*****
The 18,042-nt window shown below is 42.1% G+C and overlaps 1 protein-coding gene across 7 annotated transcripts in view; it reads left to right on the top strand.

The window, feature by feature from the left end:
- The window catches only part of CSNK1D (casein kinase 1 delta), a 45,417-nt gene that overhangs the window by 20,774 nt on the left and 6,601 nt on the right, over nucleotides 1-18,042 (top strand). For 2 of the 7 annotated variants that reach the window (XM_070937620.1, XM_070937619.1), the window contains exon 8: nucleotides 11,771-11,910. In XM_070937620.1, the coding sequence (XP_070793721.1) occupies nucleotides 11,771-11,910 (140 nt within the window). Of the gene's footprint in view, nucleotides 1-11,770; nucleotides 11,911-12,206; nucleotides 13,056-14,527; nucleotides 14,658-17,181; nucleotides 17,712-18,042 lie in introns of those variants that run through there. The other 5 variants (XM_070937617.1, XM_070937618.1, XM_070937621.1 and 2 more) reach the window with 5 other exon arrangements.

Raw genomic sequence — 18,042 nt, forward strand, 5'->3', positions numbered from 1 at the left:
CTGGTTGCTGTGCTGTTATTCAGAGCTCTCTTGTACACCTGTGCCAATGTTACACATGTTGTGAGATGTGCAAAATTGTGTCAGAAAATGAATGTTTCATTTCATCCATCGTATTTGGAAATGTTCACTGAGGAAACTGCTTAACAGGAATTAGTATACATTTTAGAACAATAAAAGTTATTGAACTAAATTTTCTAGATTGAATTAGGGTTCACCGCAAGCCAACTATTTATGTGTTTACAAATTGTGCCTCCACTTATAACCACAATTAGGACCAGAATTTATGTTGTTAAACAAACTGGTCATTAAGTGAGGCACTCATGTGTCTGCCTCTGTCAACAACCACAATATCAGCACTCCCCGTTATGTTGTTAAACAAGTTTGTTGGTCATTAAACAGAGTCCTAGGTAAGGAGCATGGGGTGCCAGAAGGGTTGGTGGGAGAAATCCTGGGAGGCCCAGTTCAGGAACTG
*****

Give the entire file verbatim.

The 18,042-nt window shown below is 42.1% G+C and overlaps 1 protein-coding gene across 7 annotated transcripts in view; it reads left to right on the top strand.

The window, feature by feature from the left end:
- The window catches only part of CSNK1D (casein kinase 1 delta), a 45,417-nt gene that overhangs the window by 20,774 nt on the left and 6,601 nt on the right, over nucleotides 1-18,042 (top strand). For 2 of the 7 annotated variants that reach the window (XM_070937620.1, XM_070937619.1), the window contains exon 8: nucleotides 11,771-11,910. In XM_070937620.1, the coding sequence (XP_070793721.1) occupies nucleotides 11,771-11,910 (140 nt within the window). Of the gene's footprint in view, nucleotides 1-11,770; nucleotides 11,911-12,206; nucleotides 13,056-14,527; nucleotides 14,658-17,181; nucleotides 17,712-18,042 lie in introns of those variants that run through there. The other 5 variants (XM_070937617.1, XM_070937618.1, XM_070937621.1 and 2 more) reach the window with 5 other exon arrangements.

Raw genomic sequence — 18,042 nt, forward strand, 5'->3', positions numbered from 1 at the left:
CTGGTTGCTGTGCTGTTATTCAGAGCTCTCTTGTACACCTGTGCCAATGTTACACATGTTGTGAGATGTGCAAAATTGTGTCAGAAAATGAATGTTTCATTTCATCCATCGTATTTGGAAATGTTCACTGAGGAAACTGCTTAACAGGAATTAGTATACATTTTAGAACAATAAAAGTTATTGAACTAAATTTTCTAGATTGAATTAGGGTTCACCGCAAGCCAACTATTTATGTGTTTACAAATTGTGCCTCCACTTATAACCACAATTAGGACCAGAATTTATGTTGTTAAACAAACTGGTCATTAAGTGAGGCACTCATGTGTCTGCCTCTGTCAACAACCACAATATCAGCACTCCCCGTTATGTTGTTAAACAAGTTTGTTGGTCATTAAACAGAGTCCTAGGTAAGGAGCATGGGGTGCCAGAAGGGTTGGTGGGAGAAATCCTGGGAGGCCCAGTTCAGGAACTG